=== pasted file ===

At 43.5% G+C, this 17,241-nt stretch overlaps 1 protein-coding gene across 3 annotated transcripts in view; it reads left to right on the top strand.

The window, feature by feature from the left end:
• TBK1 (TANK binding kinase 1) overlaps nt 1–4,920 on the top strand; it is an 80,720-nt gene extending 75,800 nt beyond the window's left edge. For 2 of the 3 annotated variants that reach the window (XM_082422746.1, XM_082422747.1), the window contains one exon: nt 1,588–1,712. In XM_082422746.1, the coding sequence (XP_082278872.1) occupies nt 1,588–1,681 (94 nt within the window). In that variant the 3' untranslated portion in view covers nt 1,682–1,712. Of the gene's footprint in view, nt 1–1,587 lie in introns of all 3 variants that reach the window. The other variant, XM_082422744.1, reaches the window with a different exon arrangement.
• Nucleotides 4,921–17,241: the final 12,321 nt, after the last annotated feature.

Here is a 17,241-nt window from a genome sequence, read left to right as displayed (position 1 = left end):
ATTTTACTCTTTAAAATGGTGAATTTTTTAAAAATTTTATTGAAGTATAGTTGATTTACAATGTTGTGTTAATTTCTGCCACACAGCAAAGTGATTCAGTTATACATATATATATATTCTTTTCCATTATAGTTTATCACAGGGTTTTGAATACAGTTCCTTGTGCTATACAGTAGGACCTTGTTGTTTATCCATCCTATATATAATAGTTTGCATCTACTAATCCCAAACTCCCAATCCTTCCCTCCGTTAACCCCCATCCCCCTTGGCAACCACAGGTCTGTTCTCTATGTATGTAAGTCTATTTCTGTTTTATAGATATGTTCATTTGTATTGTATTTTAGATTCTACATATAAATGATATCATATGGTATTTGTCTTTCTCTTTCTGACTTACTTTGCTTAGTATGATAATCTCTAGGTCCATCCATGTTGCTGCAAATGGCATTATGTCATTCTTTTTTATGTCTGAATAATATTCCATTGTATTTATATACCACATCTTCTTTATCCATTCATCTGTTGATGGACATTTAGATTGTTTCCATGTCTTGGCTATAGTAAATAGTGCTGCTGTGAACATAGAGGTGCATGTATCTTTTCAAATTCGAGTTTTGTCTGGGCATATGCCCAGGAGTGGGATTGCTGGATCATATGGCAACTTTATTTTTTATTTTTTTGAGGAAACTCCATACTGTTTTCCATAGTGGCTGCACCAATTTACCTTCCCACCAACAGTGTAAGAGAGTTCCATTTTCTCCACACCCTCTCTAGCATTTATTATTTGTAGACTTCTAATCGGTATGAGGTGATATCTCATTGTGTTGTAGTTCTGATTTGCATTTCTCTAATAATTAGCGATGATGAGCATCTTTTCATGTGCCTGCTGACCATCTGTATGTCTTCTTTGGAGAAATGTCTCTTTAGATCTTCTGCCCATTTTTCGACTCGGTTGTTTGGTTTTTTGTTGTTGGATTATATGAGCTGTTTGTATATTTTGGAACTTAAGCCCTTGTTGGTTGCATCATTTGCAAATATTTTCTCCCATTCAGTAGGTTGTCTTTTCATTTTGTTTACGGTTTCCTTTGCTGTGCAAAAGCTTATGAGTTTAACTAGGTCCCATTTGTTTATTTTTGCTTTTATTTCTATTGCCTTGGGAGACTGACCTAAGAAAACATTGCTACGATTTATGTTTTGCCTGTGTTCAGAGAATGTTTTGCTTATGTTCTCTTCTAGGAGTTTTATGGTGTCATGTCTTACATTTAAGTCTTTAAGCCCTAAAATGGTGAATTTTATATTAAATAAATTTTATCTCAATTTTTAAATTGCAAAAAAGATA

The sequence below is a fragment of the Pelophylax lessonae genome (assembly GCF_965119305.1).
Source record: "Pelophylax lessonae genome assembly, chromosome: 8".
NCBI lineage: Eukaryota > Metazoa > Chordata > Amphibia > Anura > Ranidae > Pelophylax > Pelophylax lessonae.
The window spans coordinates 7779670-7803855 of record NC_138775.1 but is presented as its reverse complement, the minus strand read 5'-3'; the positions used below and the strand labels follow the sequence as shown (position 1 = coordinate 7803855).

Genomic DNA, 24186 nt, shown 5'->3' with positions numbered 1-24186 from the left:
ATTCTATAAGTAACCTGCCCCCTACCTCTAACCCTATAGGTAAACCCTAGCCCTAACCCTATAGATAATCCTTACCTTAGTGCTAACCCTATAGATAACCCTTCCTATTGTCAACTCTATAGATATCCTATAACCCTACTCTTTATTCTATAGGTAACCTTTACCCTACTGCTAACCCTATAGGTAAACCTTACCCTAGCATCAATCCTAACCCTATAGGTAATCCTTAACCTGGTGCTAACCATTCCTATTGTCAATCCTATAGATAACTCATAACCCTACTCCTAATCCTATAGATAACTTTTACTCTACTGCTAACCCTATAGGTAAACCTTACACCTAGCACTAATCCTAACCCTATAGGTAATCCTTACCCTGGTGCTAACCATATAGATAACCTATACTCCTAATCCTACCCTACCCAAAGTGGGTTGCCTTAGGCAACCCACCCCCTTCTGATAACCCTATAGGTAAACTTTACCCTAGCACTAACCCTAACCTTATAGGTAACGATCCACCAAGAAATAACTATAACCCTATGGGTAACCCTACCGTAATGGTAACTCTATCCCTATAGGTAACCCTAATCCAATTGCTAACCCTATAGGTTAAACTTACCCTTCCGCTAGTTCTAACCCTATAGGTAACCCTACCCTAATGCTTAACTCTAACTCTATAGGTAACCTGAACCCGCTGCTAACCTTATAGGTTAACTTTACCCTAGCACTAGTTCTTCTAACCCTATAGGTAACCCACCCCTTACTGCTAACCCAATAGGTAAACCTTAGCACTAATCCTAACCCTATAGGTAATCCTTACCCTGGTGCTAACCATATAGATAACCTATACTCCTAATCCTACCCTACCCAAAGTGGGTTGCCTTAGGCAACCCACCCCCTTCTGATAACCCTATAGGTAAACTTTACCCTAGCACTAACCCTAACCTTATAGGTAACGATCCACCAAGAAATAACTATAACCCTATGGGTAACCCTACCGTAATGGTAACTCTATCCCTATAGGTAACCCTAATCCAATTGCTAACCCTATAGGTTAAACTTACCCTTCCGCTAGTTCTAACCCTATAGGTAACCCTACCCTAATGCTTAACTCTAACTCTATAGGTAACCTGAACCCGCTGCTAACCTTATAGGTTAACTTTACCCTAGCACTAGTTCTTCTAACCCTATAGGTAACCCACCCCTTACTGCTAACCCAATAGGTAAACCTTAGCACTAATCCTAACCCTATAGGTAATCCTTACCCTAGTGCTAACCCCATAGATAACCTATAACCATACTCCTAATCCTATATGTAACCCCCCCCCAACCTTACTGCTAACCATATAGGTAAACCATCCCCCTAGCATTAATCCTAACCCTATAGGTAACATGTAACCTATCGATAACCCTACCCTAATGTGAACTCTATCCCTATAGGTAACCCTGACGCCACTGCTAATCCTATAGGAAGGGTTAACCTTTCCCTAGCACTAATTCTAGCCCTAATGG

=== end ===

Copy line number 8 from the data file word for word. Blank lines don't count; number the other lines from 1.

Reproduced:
Source record: "Pelophylax lessonae genome assembly, chromosome: 8".